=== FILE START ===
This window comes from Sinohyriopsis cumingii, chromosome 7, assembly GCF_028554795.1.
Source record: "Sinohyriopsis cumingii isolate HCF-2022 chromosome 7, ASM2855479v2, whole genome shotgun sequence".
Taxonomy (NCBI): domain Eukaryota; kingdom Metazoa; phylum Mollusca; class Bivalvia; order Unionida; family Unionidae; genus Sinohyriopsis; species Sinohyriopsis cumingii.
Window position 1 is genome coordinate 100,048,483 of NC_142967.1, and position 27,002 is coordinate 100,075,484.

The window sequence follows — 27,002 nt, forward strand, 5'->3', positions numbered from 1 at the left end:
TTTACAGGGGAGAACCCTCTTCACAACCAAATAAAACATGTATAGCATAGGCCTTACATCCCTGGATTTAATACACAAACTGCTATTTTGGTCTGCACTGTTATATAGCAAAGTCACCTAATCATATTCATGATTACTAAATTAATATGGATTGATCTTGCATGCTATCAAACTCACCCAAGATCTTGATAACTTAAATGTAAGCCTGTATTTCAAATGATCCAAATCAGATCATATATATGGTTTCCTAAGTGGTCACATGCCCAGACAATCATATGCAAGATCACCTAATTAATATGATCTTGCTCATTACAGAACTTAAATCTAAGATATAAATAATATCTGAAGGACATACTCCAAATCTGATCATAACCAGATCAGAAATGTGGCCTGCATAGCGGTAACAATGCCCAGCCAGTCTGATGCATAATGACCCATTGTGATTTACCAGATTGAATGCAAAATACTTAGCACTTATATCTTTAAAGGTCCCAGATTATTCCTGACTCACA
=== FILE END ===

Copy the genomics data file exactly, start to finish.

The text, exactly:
This window comes from Sinohyriopsis cumingii, chromosome 7, assembly GCF_028554795.1.
Source record: "Sinohyriopsis cumingii isolate HCF-2022 chromosome 7, ASM2855479v2, whole genome shotgun sequence".
Taxonomy (NCBI): domain Eukaryota; kingdom Metazoa; phylum Mollusca; class Bivalvia; order Unionida; family Unionidae; genus Sinohyriopsis; species Sinohyriopsis cumingii.
Window position 1 is genome coordinate 100,048,483 of NC_142967.1, and position 27,002 is coordinate 100,075,484.

The window sequence follows — 27,002 nt, forward strand, 5'->3', positions numbered from 1 at the left end:
TTTACAGGGGAGAACCCTCTTCACAACCAAATAAAACATGTATAGCATAGGCCTTACATCCCTGGATTTAATACACAAACTGCTATTTTGGTCTGCACTGTTATATAGCAAAGTCACCTAATCATATTCATGATTACTAAATTAATATGGATTGATCTTGCATGCTATCAAACTCACCCAAGATCTTGATAACTTAAATGTAAGCCTGTATTTCAAATGATCCAAATCAGATCATATATATGGTTTCCTAAGTGGTCACATGCCCAGACAATCATATGCAAGATCACCTAATTAATATGATCTTGCTCATTACAGAACTTAAATCTAAGATATAAATAATATCTGAAGGACATACTCCAAATCTGATCATAACCAGATCAGAAATGTGGCCTGCATAGCGGTAACAATGCCCAGCCAGTCTGATGCATAATGACCCATTGTGATTTACCAGATTGAATGCAAAATACTTAGCACTTATATCTTTAAAGGTCCCAGATTATTCCTGACTCACA